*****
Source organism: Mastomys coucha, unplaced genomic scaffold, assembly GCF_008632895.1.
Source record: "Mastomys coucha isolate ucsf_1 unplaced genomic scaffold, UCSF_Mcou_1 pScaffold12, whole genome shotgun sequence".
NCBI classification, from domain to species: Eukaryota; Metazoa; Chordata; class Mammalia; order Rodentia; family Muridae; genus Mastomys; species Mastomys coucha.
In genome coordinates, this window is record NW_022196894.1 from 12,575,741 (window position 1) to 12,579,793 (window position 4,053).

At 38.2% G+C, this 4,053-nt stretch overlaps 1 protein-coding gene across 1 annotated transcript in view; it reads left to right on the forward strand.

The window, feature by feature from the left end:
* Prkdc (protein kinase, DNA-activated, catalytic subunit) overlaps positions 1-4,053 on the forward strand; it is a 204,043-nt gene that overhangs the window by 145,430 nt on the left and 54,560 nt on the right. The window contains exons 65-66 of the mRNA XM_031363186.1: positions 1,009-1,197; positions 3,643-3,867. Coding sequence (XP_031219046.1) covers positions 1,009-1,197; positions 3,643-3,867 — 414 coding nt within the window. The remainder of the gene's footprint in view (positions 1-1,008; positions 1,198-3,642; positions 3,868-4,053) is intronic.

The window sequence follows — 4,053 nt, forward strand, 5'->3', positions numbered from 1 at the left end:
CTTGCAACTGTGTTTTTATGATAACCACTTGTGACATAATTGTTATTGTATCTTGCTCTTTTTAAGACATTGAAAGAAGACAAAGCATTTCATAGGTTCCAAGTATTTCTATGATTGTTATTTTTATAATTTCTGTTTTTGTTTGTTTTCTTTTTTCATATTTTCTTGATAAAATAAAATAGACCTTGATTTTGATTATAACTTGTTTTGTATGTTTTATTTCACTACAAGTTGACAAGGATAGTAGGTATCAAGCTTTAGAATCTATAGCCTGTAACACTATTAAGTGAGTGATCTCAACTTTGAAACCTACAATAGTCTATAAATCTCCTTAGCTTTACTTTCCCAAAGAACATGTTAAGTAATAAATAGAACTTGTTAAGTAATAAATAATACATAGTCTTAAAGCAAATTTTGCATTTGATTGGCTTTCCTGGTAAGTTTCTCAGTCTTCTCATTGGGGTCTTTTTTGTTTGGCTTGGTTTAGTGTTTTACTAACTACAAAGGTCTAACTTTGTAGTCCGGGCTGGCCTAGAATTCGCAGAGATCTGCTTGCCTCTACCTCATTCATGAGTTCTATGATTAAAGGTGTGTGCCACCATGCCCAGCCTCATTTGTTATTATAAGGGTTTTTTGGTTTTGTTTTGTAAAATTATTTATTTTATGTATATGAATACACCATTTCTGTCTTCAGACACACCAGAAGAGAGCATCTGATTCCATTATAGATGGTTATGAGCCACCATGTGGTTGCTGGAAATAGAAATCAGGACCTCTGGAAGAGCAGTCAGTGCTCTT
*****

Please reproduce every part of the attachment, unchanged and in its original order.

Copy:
Source organism: Mastomys coucha, unplaced genomic scaffold, assembly GCF_008632895.1.
Source record: "Mastomys coucha isolate ucsf_1 unplaced genomic scaffold, UCSF_Mcou_1 pScaffold12, whole genome shotgun sequence".
NCBI classification, from domain to species: Eukaryota; Metazoa; Chordata; class Mammalia; order Rodentia; family Muridae; genus Mastomys; species Mastomys coucha.
In genome coordinates, this window is record NW_022196894.1 from 12,575,741 (window position 1) to 12,579,793 (window position 4,053).

At 38.2% G+C, this 4,053-nt stretch overlaps 1 protein-coding gene across 1 annotated transcript in view; it reads left to right on the forward strand.

The window, feature by feature from the left end:
* Prkdc (protein kinase, DNA-activated, catalytic subunit) overlaps positions 1-4,053 on the forward strand; it is a 204,043-nt gene that overhangs the window by 145,430 nt on the left and 54,560 nt on the right. The window contains exons 65-66 of the mRNA XM_031363186.1: positions 1,009-1,197; positions 3,643-3,867. Coding sequence (XP_031219046.1) covers positions 1,009-1,197; positions 3,643-3,867 — 414 coding nt within the window. The remainder of the gene's footprint in view (positions 1-1,008; positions 1,198-3,642; positions 3,868-4,053) is intronic.

The window sequence follows — 4,053 nt, forward strand, 5'->3', positions numbered from 1 at the left end:
CTTGCAACTGTGTTTTTATGATAACCACTTGTGACATAATTGTTATTGTATCTTGCTCTTTTTAAGACATTGAAAGAAGACAAAGCATTTCATAGGTTCCAAGTATTTCTATGATTGTTATTTTTATAATTTCTGTTTTTGTTTGTTTTCTTTTTTCATATTTTCTTGATAAAATAAAATAGACCTTGATTTTGATTATAACTTGTTTTGTATGTTTTATTTCACTACAAGTTGACAAGGATAGTAGGTATCAAGCTTTAGAATCTATAGCCTGTAACACTATTAAGTGAGTGATCTCAACTTTGAAACCTACAATAGTCTATAAATCTCCTTAGCTTTACTTTCCCAAAGAACATGTTAAGTAATAAATAGAACTTGTTAAGTAATAAATAATACATAGTCTTAAAGCAAATTTTGCATTTGATTGGCTTTCCTGGTAAGTTTCTCAGTCTTCTCATTGGGGTCTTTTTTGTTTGGCTTGGTTTAGTGTTTTACTAACTACAAAGGTCTAACTTTGTAGTCCGGGCTGGCCTAGAATTCGCAGAGATCTGCTTGCCTCTACCTCATTCATGAGTTCTATGATTAAAGGTGTGTGCCACCATGCCCAGCCTCATTTGTTATTATAAGGGTTTTTTGGTTTTGTTTTGTAAAATTATTTATTTTATGTATATGAATACACCATTTCTGTCTTCAGACACACCAGAAGAGAGCATCTGATTCCATTATAGATGGTTATGAGCCACCATGTGGTTGCTGGAAATAGAAATCAGGACCTCTGGAAGAGCAGTCAGTGCTCTT